Knot theory is the branch of mathematics used to classify and analyze different types of knots. The mathematical focus is primarily on knots that have already formed, but recently two physicists from UC San Diego, Dorian M. Raymer and Douglas E. Smith, examined why knots form. Their article, “Spontaneous knotting of an agitated string,” appeared in the October 16 issue of the Proceeding of the National Academy of Sciences.
This paper has received wide exposure in recent months, but it had humble beginnings: while Dorian Raymer was an undergraduate (!!!), he built a spinning machine with materials that Douglas Smith purchased from Home Depot and a local dairy. They looked at how often a knot formed when a string was placed inside, and also what the resulting knot looked like. Some of the things they discovered were that the string had to be at least 18 inches long, and that the knots formed within seconds. In terms of the why question:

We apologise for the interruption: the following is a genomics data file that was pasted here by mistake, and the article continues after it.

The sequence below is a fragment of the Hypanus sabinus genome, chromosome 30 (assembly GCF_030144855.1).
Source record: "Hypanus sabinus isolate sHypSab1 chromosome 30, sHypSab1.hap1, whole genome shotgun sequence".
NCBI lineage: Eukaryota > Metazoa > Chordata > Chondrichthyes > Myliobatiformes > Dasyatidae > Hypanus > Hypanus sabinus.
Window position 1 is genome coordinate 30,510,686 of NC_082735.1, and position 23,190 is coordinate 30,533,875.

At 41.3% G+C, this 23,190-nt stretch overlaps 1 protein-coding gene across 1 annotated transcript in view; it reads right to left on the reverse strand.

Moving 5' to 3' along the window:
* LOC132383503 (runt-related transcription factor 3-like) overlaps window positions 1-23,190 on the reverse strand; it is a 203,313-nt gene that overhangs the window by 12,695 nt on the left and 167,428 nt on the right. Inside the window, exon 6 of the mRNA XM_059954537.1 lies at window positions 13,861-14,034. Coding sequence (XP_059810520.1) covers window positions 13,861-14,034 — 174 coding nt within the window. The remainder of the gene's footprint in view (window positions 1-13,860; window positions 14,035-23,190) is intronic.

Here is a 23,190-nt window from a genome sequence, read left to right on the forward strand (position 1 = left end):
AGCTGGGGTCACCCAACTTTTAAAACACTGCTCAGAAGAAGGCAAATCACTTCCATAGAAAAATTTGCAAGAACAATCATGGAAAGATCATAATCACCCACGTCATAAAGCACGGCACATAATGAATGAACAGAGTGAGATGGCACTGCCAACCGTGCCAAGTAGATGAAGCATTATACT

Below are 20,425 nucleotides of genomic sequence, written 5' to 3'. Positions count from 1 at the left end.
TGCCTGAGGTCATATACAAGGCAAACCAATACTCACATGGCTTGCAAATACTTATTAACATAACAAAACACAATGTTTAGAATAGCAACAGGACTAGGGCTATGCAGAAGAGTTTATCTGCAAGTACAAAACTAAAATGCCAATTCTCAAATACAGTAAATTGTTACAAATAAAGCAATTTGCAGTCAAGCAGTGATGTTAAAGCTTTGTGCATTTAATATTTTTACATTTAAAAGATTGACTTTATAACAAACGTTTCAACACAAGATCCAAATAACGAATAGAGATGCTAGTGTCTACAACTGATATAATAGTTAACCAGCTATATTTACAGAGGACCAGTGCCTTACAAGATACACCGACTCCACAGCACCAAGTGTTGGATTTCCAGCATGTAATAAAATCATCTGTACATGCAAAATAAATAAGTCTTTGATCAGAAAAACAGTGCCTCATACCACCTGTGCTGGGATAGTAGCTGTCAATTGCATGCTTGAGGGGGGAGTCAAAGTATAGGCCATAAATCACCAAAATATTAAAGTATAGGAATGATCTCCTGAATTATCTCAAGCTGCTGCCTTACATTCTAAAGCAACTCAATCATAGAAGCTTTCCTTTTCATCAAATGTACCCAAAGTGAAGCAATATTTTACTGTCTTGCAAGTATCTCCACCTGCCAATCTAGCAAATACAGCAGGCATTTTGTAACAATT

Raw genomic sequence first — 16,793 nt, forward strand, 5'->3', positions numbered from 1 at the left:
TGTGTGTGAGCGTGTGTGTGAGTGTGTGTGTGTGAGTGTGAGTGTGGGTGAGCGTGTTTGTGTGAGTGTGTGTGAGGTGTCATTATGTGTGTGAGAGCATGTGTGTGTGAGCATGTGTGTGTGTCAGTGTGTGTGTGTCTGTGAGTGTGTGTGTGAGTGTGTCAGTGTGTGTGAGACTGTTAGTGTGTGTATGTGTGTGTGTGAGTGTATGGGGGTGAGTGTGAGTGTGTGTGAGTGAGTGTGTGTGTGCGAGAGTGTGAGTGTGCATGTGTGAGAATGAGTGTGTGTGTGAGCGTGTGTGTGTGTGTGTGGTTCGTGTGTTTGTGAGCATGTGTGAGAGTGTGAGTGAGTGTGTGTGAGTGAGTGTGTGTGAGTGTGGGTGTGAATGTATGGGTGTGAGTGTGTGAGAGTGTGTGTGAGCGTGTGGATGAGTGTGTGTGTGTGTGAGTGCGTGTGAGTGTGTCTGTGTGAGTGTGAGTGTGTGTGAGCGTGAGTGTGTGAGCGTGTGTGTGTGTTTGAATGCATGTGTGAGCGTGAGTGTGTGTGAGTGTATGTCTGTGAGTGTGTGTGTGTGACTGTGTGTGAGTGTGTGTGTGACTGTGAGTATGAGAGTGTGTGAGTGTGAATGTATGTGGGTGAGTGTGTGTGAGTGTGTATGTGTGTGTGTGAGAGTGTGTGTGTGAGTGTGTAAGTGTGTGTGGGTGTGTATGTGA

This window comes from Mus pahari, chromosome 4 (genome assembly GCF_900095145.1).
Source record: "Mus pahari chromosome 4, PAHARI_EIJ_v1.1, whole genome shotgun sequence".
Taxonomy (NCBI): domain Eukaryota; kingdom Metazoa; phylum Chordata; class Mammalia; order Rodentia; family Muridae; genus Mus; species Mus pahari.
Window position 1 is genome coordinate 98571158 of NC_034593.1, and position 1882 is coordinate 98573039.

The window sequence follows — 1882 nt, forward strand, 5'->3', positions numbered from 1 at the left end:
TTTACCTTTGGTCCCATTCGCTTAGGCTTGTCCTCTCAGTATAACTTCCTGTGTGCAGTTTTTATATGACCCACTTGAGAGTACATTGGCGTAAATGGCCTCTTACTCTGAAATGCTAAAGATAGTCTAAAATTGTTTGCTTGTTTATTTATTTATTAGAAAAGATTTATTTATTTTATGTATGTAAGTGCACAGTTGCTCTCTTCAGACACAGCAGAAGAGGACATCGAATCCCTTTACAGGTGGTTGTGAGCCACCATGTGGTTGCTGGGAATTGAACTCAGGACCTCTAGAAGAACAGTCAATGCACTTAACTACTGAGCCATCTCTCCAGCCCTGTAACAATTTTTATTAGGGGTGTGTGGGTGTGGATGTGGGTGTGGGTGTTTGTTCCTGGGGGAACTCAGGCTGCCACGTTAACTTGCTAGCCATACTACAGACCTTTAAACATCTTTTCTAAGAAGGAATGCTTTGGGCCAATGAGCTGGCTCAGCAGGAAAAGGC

Based on their work, Smith and Raymer developed a simple model to explain knot formation. String makes loops in concentric coils like a garden hose because of its stiffness and confinement in a box. The moving ends of the string weave randomly through the coils, with a 50 percent probability of going over or under any coil. Computer simulations using this formula produced knots similar to those observed in the experiments.
(From “Two UCSD scientists untangle a mystery, shedding light on why long strands tend to become knotted” by Scott LaFee)
[This entry was also posted here on the Young Mathematicians’ Network.]